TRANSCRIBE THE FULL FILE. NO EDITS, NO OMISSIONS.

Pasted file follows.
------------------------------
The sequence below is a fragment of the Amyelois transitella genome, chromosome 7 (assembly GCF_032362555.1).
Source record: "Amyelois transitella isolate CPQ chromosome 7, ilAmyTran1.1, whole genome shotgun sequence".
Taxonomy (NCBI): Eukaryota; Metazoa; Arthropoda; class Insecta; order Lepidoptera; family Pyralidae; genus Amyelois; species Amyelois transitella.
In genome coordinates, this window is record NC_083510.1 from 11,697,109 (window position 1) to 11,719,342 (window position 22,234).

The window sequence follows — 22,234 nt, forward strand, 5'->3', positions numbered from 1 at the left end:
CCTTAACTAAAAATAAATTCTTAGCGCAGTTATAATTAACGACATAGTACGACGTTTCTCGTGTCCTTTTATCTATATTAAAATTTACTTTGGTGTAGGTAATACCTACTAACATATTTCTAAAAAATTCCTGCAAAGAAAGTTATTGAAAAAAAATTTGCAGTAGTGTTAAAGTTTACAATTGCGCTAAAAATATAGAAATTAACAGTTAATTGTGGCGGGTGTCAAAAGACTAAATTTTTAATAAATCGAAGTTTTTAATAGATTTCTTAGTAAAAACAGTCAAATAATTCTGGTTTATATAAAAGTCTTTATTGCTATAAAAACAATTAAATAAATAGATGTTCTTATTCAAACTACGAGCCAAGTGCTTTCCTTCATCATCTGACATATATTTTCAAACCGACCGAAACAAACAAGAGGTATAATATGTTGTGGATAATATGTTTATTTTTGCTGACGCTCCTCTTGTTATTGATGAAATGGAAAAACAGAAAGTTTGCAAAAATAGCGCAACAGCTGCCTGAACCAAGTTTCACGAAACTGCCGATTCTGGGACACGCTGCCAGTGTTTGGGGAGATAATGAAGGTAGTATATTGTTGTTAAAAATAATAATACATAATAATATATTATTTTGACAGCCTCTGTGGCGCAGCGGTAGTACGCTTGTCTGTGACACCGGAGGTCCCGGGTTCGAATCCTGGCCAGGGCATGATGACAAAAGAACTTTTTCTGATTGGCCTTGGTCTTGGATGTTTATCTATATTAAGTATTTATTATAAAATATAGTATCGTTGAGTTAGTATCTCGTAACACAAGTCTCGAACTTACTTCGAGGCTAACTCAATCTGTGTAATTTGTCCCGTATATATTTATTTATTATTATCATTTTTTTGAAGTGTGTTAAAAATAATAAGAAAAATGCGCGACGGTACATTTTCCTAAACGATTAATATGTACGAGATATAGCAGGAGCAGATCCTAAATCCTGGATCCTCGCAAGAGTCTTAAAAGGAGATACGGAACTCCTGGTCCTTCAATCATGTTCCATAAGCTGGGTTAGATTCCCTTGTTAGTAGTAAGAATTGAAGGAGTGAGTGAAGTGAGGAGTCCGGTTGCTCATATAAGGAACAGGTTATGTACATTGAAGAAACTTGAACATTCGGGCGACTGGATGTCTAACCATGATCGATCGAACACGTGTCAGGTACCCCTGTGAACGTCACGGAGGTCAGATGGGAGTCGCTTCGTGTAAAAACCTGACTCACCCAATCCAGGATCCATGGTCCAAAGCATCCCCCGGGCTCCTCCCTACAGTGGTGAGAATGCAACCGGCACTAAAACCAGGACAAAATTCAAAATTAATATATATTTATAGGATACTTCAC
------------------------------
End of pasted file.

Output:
The sequence below is a fragment of the Amyelois transitella genome, chromosome 7 (assembly GCF_032362555.1).
Source record: "Amyelois transitella isolate CPQ chromosome 7, ilAmyTran1.1, whole genome shotgun sequence".
Taxonomy (NCBI): Eukaryota; Metazoa; Arthropoda; class Insecta; order Lepidoptera; family Pyralidae; genus Amyelois; species Amyelois transitella.
In genome coordinates, this window is record NC_083510.1 from 11,697,109 (window position 1) to 11,719,342 (window position 22,234).

The window sequence follows — 22,234 nt, forward strand, 5'->3', positions numbered from 1 at the left end:
CCTTAACTAAAAATAAATTCTTAGCGCAGTTATAATTAACGACATAGTACGACGTTTCTCGTGTCCTTTTATCTATATTAAAATTTACTTTGGTGTAGGTAATACCTACTAACATATTTCTAAAAAATTCCTGCAAAGAAAGTTATTGAAAAAAAATTTGCAGTAGTGTTAAAGTTTACAATTGCGCTAAAAATATAGAAATTAACAGTTAATTGTGGCGGGTGTCAAAAGACTAAATTTTTAATAAATCGAAGTTTTTAATAGATTTCTTAGTAAAAACAGTCAAATAATTCTGGTTTATATAAAAGTCTTTATTGCTATAAAAACAATTAAATAAATAGATGTTCTTATTCAAACTACGAGCCAAGTGCTTTCCTTCATCATCTGACATATATTTTCAAACCGACCGAAACAAACAAGAGGTATAATATGTTGTGGATAATATGTTTATTTTTGCTGACGCTCCTCTTGTTATTGATGAAATGGAAAAACAGAAAGTTTGCAAAAATAGCGCAACAGCTGCCTGAACCAAGTTTCACGAAACTGCCGATTCTGGGACACGCTGCCAGTGTTTGGGGAGATAATGAAGGTAGTATATTGTTGTTAAAAATAATAATACATAATAATATATTATTTTGACAGCCTCTGTGGCGCAGCGGTAGTACGCTTGTCTGTGACACCGGAGGTCCCGGGTTCGAATCCTGGCCAGGGCATGATGACAAAAGAACTTTTTCTGATTGGCCTTGGTCTTGGATGTTTATCTATATTAAGTATTTATTATAAAATATAGTATCGTTGAGTTAGTATCTCGTAACACAAGTCTCGAACTTACTTCGAGGCTAACTCAATCTGTGTAATTTGTCCCGTATATATTTATTTATTATTATCATTTTTTTGAAGTGTGTTAAAAATAATAAGAAAAATGCGCGACGGTACATTTTCCTAAACGATTAATATGTACGAGATATAGCAGGAGCAGATCCTAAATCCTGGATCCTCGCAAGAGTCTTAAAAGGAGATACGGAACTCCTGGTCCTTCAATCATGTTCCATAAGCTGGGTTAGATTCCCTTGTTAGTAGTAAGAATTGAAGGAGTGAGTGAAGTGAGGAGTCCGGTTGCTCATATAAGGAACAGGTTATGTACATTGAAGAAACTTGAACATTCGGGCGACTGGATGTCTAACCATGATCGATCGAACACGTGTCAGGTACCCCTGTGAACGTCACGGAGGTCAGATGGGAGTCGCTTCGTGTAAAAACCTGACTCACCCAATCCAGGATCCATGGTCCAAAGCATCCCCCGGGCTCCTCCCTACAGTGGTGAGAATGCAACCGGCACTAAAACCAGGACAAAATTCAAAATTAATATATATTTATAGGATACTTCAC